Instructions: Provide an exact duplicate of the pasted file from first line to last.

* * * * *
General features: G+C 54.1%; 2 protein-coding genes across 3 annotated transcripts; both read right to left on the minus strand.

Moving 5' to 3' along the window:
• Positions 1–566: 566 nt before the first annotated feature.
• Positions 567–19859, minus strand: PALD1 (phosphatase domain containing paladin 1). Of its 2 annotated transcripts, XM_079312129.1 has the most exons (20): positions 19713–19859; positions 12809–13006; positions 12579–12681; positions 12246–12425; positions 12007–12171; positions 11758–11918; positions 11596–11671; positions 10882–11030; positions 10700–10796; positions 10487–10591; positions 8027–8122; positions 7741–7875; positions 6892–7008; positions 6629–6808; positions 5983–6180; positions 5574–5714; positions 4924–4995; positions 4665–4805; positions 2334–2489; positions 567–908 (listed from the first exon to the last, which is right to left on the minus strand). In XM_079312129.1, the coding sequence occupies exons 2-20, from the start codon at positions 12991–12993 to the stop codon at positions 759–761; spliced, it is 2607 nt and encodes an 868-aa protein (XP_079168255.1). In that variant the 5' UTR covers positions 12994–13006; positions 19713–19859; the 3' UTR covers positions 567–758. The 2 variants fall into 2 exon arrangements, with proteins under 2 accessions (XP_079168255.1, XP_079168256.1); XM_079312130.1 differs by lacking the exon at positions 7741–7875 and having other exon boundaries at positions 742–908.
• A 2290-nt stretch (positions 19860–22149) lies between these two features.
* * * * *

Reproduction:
General features: G+C 54.1%; 2 protein-coding genes across 3 annotated transcripts; both read right to left on the minus strand.

Moving 5' to 3' along the window:
• Positions 1–566: 566 nt before the first annotated feature.
• Positions 567–19859, minus strand: PALD1 (phosphatase domain containing paladin 1). Of its 2 annotated transcripts, XM_079312129.1 has the most exons (20): positions 19713–19859; positions 12809–13006; positions 12579–12681; positions 12246–12425; positions 12007–12171; positions 11758–11918; positions 11596–11671; positions 10882–11030; positions 10700–10796; positions 10487–10591; positions 8027–8122; positions 7741–7875; positions 6892–7008; positions 6629–6808; positions 5983–6180; positions 5574–5714; positions 4924–4995; positions 4665–4805; positions 2334–2489; positions 567–908 (listed from the first exon to the last, which is right to left on the minus strand). In XM_079312129.1, the coding sequence occupies exons 2-20, from the start codon at positions 12991–12993 to the stop codon at positions 759–761; spliced, it is 2607 nt and encodes an 868-aa protein (XP_079168255.1). In that variant the 5' UTR covers positions 12994–13006; positions 19713–19859; the 3' UTR covers positions 567–758. The 2 variants fall into 2 exon arrangements, with proteins under 2 accessions (XP_079168255.1, XP_079168256.1); XM_079312130.1 differs by lacking the exon at positions 7741–7875 and having other exon boundaries at positions 742–908.
• A 2290-nt stretch (positions 19860–22149) lies between these two features.